CMAS and CVIMS: Supporting Refugee and Immigrant Children and Families

 Photo Credit: Stock Snap User Liane Metzler

Photo Credit: Stock Snap User Liane Metzler

Heather Savazzi, co-author of Caring for Syrian Refugee Children: A Program Guide for Welcoming Young Children and Their Families, has had over 15 years of experience supporting diverse groups of children and families, and leads resource development for CMAS.  Writing in an article for the Spring 2016 Edition of The Early Childhood Educator she describes the findings of the CMAS review of global research conducted last year, which identified four key areas of need for immigrant and refugee children:

  1. Dealing with change and loss: “79% of Syrian families have had a death in their family since the conflict began. Children and parents are often mourning the deaths of loved ones, as well as the loss of a common and familiar culture and language, their homes and schools, and rich family and social lives. Families may feel disoriented, depressed, non-responsive, and anxious.”  Recommendations for creating a ‘safe haven’ in programs include:
    1. Develop a gradual separation plan and support families through separation anxiety.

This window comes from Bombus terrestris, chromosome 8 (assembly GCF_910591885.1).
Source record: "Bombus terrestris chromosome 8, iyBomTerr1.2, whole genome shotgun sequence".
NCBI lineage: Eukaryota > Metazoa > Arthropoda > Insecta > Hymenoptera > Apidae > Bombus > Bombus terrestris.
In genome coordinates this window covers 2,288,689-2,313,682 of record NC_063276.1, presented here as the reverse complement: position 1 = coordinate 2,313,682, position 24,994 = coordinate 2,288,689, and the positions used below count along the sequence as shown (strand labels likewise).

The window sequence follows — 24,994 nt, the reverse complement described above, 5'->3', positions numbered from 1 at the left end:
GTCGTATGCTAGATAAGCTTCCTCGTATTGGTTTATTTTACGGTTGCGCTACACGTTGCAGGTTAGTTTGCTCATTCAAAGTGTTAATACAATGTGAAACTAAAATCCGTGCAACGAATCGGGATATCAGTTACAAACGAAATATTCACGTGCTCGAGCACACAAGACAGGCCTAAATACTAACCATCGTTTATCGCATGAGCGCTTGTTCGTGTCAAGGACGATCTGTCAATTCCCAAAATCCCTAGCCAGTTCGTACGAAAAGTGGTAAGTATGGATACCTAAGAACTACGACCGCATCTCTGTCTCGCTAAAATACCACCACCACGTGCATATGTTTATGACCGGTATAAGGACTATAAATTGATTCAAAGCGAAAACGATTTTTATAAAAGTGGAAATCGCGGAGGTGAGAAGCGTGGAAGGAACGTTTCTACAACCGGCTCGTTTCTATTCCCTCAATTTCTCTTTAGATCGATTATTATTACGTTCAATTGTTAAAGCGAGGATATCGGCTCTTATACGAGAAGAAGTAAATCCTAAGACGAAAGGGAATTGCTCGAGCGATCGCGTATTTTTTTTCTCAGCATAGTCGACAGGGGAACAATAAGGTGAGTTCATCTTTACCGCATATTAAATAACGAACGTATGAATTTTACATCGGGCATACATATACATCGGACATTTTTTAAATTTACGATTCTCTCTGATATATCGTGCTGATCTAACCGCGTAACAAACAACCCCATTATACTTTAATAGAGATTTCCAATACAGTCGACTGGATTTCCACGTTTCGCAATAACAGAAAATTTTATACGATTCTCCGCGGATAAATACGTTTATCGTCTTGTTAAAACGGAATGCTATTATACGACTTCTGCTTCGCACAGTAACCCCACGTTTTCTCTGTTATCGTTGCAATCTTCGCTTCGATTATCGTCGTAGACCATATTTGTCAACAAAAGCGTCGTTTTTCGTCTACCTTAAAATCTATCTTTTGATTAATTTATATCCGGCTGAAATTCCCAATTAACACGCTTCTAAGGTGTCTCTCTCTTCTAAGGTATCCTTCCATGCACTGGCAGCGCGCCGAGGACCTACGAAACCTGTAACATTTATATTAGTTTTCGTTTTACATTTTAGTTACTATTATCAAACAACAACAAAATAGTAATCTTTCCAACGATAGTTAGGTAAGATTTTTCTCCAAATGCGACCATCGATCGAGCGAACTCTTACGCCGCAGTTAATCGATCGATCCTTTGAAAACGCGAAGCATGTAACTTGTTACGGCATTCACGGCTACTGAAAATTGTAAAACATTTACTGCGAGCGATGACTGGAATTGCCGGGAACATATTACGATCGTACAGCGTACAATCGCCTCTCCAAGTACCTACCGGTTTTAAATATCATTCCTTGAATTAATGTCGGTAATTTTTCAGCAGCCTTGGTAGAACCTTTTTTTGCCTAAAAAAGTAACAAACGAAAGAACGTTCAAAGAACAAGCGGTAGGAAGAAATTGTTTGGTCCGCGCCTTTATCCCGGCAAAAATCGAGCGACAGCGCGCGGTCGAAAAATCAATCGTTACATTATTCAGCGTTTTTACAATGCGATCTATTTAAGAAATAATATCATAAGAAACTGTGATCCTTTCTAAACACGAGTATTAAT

2. Create a welcoming entry where families can gradually enter the program.
    3. Make sure you have a quiet area where children can retreat to when they don’t want to be part of the busy program. Put pillows and simple, age- and culturally appropriate books in this area.
    4. Be flexible about routines and expectations, and try to minimize transitions.
    5. Maintaining their home language and acquiring a new language: For newcomer adults, learning English is very important. It is their route to resettling, getting jobs, and adapting to their new country.  But for newcomer children, maintaining their home language actually helps them learn a new language”.  Recommendations to encourage young children and ease their transition into programs include:
      1. Learn a few key words in the child’s first language.
      2. Be consistent and use the same words, e.g. toilet rather than bathroom, washroom or potty.
      3. Face the child when you are talking to them so they can see how you form the words.
      4. Simplify your language and use simple phrases, e.g. “Want juice?” When the child starts to have a better grasp of the language, you can expand your sentence to, “Do you want juice?”